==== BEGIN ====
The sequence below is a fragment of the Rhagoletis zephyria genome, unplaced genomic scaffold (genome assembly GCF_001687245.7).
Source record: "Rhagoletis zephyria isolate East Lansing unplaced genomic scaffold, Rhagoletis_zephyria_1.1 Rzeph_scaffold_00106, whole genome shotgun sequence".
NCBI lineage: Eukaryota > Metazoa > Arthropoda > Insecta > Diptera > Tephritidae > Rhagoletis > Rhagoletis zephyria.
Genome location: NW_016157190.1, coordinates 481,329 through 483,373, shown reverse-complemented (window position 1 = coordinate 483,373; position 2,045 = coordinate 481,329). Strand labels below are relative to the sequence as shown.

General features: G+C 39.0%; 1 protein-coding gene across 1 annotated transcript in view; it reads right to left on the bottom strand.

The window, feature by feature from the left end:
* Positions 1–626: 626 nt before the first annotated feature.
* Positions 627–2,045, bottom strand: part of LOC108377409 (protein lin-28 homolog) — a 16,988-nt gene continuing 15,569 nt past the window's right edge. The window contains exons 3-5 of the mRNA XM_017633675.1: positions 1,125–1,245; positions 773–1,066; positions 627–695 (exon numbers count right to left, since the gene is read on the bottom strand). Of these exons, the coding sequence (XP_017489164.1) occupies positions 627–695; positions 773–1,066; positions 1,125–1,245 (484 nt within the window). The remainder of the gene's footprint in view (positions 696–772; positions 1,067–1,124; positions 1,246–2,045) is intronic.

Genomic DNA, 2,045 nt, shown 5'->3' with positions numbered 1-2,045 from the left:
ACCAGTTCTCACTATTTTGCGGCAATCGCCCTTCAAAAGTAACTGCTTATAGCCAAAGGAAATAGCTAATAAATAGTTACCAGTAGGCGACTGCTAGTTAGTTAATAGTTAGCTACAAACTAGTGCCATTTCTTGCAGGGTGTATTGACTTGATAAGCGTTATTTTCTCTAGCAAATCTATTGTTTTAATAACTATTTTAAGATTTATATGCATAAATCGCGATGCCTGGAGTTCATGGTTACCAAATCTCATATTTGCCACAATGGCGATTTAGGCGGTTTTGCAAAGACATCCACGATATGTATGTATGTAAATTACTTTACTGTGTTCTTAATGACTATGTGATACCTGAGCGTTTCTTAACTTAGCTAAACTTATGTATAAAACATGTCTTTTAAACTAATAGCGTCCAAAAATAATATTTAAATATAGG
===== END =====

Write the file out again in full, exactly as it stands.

The sequence below is a fragment of the Rhagoletis zephyria genome, unplaced genomic scaffold (genome assembly GCF_001687245.7).
Source record: "Rhagoletis zephyria isolate East Lansing unplaced genomic scaffold, Rhagoletis_zephyria_1.1 Rzeph_scaffold_00106, whole genome shotgun sequence".
NCBI lineage: Eukaryota > Metazoa > Arthropoda > Insecta > Diptera > Tephritidae > Rhagoletis > Rhagoletis zephyria.
Genome location: NW_016157190.1, coordinates 481,329 through 483,373, shown reverse-complemented (window position 1 = coordinate 483,373; position 2,045 = coordinate 481,329). Strand labels below are relative to the sequence as shown.

General features: G+C 39.0%; 1 protein-coding gene across 1 annotated transcript in view; it reads right to left on the bottom strand.

The window, feature by feature from the left end:
* Positions 1–626: 626 nt before the first annotated feature.
* Positions 627–2,045, bottom strand: part of LOC108377409 (protein lin-28 homolog) — a 16,988-nt gene continuing 15,569 nt past the window's right edge. The window contains exons 3-5 of the mRNA XM_017633675.1: positions 1,125–1,245; positions 773–1,066; positions 627–695 (exon numbers count right to left, since the gene is read on the bottom strand). Of these exons, the coding sequence (XP_017489164.1) occupies positions 627–695; positions 773–1,066; positions 1,125–1,245 (484 nt within the window). The remainder of the gene's footprint in view (positions 696–772; positions 1,067–1,124; positions 1,246–2,045) is intronic.

Genomic DNA, 2,045 nt, shown 5'->3' with positions numbered 1-2,045 from the left:
ACCAGTTCTCACTATTTTGCGGCAATCGCCCTTCAAAAGTAACTGCTTATAGCCAAAGGAAATAGCTAATAAATAGTTACCAGTAGGCGACTGCTAGTTAGTTAATAGTTAGCTACAAACTAGTGCCATTTCTTGCAGGGTGTATTGACTTGATAAGCGTTATTTTCTCTAGCAAATCTATTGTTTTAATAACTATTTTAAGATTTATATGCATAAATCGCGATGCCTGGAGTTCATGGTTACCAAATCTCATATTTGCCACAATGGCGATTTAGGCGGTTTTGCAAAGACATCCACGATATGTATGTATGTAAATTACTTTACTGTGTTCTTAATGACTATGTGATACCTGAGCGTTTCTTAACTTAGCTAAACTTATGTATAAAACATGTCTTTTAAACTAATAGCGTCCAAAAATAATATTTAAATATAGG